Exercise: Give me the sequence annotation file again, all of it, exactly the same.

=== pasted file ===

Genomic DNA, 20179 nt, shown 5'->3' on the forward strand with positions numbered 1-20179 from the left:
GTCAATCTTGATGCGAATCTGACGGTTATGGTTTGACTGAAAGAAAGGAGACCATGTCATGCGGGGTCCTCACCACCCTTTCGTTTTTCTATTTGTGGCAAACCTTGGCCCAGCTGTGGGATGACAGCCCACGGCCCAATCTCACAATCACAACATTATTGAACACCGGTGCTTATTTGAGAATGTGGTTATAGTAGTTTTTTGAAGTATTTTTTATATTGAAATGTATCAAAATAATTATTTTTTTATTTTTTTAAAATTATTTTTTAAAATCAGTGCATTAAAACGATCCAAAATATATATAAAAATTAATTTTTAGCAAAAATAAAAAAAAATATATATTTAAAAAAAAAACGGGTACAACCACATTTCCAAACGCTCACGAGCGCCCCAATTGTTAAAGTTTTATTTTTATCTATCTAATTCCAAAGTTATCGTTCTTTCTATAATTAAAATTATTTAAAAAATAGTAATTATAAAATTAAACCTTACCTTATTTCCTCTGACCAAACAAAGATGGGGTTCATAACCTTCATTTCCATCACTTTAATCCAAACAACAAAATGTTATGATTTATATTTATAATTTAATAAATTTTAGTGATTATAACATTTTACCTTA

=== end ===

Genomic DNA, 20179 nt, shown 5'->3' on the forward strand with positions numbered 1-20179 from the left:
GTCAATCTTGATGCGAATCTGACGGTTATGGTTTGACTGAAAGAAAGGAGACCATGTCATGCGGGGTCCTCACCACCCTTTCGTTTTTCTATTTGTGGCAAACCTTGGCCCAGCTGTGGGATGACAGCCCACGGCCCAATCTCACAATCACAACATTATTGAACACCGGTGCTTATTTGAGAATGTGGTTATAGTAGTTTTTTGAAGTATTTTTTATATTGAAATGTATCAAAATAATTATTTTTTTATTTTTTTAAAATTATTTTTTAAAATCAGTGCATTAAAACGATCCAAAATATATATAAAAATTAATTTTTAGCAAAAATAAAAAAAAATATATATTTAAAAAAAAAACGGGTACAACCACATTTCCAAACGCTCACGAGCGCCCCAATTGTTAAAGTTTTATTTTTATCTATCTAATTCCAAAGTTATCGTTCTTTCTATAATTAAAATTATTTAAAAAATAGTAATTATAAAATTAAACCTTACCTTATTTCCTCTGACCAAACAAAGATGGGGTTCATAACCTTCATTTCCATCACTTTAATCCAAACAACAAAATGTTATGATTTATATTTATAATTTAATAAATTTTAGTGATTATAACATTTTACCTTA